There are few writers quite so irritating to home talent as those who come from abroad, learn English as a second language and then write notable novels in it. Vladimir Nabokov was one; Stephen Vizinczey, Hungarian author of In Praise of Older Women, is another. Now there’s Aleksandar Hemon, a Bosnian now resident in Chicago, who is already a distinguished novelist and has, with The Book of My Lives, turned his hand to autobiography.
What the English-as-a-second-language writers bring to their work is a playfulness with language that comes from not being native to it. Writing about his teenage bid at subversion in Sarajevo, he declares: “We hated pretension. It was a form of self-hatred … we had fierce discussions over whether to invite the Sarajevo cultural elite, the idle people who attended all the openings and whose cultureness was largely conveyed by wearing cheap Italian clothes bought in Trieste or from the shady guys on the streets pushing contraband.” That “cultureness” is something most of us wouldn’t have written.
As the title suggests, there are disparate aspects to Hemon, as to any of us. There’s the straightforward story of his origins in Sarajevo — a vivid picture of the boredom of small-town life, the neighborhood rivalries, the excruciating intellectual pretensions of its young people (that bit rings true).
Then there are elements that bear on the conflict that was to tear the city apart in 1992. Hemon was a student of Nicola Koljevic, a distinguished professor of literature, who was to become the leading intellectual in the Serbian nationalist movement which was the prime mover in the destruction of Bosnia.
That essay is especially perceptive: Koljevic’s approach to literature was to disregard anything external to the text, including politics, which Hemon recognizes later as pernicious. “I unread books and poems I used to like … unlearning the way in which he had taught me to read them … I’d been mired in close reading, impressionable and unaware that my favorite teacher was involved in plotting a vast crime.”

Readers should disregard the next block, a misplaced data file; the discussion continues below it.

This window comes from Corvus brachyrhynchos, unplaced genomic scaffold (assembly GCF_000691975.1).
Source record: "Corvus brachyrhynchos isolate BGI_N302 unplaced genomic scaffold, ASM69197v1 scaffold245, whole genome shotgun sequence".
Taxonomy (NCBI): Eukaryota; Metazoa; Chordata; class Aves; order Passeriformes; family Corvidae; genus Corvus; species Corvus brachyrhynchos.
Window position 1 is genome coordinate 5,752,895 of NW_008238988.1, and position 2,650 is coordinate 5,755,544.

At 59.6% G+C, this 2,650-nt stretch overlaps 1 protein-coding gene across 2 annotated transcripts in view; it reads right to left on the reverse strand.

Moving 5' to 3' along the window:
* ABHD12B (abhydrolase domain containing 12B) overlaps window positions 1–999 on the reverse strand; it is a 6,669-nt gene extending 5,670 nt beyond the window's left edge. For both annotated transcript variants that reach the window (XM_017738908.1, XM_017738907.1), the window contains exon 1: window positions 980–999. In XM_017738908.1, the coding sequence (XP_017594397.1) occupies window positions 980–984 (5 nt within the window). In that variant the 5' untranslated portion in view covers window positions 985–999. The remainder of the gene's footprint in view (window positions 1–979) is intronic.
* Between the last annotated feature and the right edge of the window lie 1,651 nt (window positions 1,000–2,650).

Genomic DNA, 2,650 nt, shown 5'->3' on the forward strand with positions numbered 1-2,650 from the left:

Other chapters are to do with his enthusiasms: his dogs, chess, football … facets that are interesting in themselves and illumine the rest — the story of his and his parents’ voluntary displacement is partly written through the dogs. And then there’s the account of exile: Hemon got the offer of an American cultural exchange just before war broke out; had he returned when he was meant to he would have been just in time for the start of the siege. He prudently stayed put and never returned to live in Bosnia. He writes well about exile. “In Sarajevo, you possessed a personal infrastructure: your kafana, your barber, your butcher; the streets where people recognized you, the space that identified you; the landmarks of your life … Chicago, on the other hand, was built not for people to come together but for them to be safely apart.”
Then there’s the personal: the stuff of most autobiographies. Most personal of all is the account of the death of his baby daughter; heartbreaking for reader and writer.
But what’s not written is as interesting as what is. Hemon, for obvious reasons, goes out of his way not to identify himself in terms of Yugoslav ethnicity; he emphasizes that his father’s forebears come from Ukraine, of all places. From the text I’d deduce that he’s neither Muslim nor Croat; he may be Serbian, in whole or part, as his name suggests. It’s a deliberate policy of his simply to define himself as Bosnian, but had he explored the difficult territory of his own ethnicity, this insightful book might have been even more compelling.
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